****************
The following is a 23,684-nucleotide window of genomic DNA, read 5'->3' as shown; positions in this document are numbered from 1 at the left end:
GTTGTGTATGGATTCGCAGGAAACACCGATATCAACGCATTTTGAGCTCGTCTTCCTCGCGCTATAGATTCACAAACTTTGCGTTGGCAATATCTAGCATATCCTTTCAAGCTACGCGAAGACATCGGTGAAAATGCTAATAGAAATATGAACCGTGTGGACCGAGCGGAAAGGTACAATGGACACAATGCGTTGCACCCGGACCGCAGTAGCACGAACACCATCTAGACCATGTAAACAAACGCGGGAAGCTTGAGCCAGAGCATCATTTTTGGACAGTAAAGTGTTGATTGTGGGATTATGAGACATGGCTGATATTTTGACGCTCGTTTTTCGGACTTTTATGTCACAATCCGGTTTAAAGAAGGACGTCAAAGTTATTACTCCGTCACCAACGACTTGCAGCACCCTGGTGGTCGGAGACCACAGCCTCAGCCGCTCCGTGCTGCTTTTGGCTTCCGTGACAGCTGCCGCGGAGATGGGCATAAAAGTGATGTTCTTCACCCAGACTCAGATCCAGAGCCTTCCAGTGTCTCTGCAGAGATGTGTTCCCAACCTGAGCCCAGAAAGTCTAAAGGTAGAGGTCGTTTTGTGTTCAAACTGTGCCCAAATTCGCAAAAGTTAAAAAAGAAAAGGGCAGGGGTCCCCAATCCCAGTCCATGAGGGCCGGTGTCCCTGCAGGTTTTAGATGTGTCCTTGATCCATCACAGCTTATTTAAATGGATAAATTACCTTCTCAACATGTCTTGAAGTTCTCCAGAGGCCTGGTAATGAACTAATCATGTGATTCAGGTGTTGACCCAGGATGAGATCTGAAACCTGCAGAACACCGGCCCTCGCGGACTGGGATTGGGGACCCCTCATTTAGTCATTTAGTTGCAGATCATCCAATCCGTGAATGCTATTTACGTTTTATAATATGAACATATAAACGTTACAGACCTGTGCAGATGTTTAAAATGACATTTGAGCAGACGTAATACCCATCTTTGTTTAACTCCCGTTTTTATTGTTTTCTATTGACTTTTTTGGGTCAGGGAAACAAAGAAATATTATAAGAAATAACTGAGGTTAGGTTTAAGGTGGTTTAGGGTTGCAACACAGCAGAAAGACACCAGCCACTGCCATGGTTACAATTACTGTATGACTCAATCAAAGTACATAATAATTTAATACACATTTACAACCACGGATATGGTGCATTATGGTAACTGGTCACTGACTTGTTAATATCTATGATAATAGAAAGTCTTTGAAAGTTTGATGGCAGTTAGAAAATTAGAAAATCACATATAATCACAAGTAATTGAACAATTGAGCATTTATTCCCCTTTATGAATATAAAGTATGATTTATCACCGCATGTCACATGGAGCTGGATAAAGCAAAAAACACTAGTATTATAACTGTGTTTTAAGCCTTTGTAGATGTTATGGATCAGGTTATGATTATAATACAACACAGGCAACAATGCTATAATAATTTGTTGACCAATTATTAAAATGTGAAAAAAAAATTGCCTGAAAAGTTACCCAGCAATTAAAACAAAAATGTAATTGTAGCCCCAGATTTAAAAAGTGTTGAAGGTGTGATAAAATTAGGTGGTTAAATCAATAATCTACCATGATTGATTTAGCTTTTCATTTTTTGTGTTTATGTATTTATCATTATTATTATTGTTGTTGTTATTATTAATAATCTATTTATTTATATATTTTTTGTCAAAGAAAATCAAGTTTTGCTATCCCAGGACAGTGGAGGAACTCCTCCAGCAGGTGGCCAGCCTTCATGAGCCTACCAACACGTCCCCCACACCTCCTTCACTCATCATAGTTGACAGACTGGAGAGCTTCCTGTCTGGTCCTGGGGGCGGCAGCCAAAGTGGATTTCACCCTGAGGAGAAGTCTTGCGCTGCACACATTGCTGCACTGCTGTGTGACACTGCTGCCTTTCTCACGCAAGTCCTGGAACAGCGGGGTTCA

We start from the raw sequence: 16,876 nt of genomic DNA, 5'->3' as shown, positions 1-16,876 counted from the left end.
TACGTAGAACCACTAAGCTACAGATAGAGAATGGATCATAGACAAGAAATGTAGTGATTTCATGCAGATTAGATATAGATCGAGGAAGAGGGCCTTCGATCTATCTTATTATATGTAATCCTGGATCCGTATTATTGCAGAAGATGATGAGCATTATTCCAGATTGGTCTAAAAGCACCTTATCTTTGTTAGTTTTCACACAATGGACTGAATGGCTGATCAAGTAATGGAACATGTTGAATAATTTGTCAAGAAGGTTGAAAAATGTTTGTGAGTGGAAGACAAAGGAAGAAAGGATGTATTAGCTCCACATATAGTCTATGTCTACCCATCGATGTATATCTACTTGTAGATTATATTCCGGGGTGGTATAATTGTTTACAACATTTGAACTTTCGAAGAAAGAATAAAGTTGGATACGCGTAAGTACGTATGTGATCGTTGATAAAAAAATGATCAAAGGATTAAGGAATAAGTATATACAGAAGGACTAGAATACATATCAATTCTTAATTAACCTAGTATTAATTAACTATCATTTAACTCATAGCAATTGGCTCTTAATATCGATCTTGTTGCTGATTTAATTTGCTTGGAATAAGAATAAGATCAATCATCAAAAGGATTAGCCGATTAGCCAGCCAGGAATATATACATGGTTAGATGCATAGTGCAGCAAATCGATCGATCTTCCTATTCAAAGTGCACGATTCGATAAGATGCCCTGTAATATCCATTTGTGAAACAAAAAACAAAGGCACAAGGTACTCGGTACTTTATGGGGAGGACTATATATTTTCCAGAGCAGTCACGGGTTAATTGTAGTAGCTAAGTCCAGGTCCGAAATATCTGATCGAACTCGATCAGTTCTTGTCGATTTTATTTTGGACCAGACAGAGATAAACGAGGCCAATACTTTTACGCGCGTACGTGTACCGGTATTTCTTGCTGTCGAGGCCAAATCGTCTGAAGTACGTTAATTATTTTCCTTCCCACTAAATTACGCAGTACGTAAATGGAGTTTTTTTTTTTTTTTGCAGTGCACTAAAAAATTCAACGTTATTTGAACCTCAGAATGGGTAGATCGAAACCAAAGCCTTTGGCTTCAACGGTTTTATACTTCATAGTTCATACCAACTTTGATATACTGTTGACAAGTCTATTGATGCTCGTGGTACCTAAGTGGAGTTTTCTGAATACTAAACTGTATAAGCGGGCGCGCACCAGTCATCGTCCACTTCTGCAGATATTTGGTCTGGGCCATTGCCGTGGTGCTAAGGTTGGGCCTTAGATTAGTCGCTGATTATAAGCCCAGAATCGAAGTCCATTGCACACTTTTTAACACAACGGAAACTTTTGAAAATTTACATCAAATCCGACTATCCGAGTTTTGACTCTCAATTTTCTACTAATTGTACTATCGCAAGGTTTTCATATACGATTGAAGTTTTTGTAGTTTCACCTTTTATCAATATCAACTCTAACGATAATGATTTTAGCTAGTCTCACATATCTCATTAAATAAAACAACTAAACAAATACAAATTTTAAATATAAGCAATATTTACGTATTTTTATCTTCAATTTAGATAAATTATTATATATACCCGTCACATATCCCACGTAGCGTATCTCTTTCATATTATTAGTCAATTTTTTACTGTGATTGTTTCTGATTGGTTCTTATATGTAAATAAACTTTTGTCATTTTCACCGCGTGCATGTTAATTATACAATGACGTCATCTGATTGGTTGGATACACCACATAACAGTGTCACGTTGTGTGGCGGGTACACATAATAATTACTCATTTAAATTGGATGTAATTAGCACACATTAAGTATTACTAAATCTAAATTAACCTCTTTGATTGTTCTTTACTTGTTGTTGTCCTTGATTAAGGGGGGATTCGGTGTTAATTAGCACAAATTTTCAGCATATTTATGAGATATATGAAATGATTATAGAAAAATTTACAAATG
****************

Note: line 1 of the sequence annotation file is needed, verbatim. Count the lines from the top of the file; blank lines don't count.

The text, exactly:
The following is a 23,684-nucleotide window of genomic DNA, read 5'->3' as shown; positions in this document are numbered from 1 at the left end: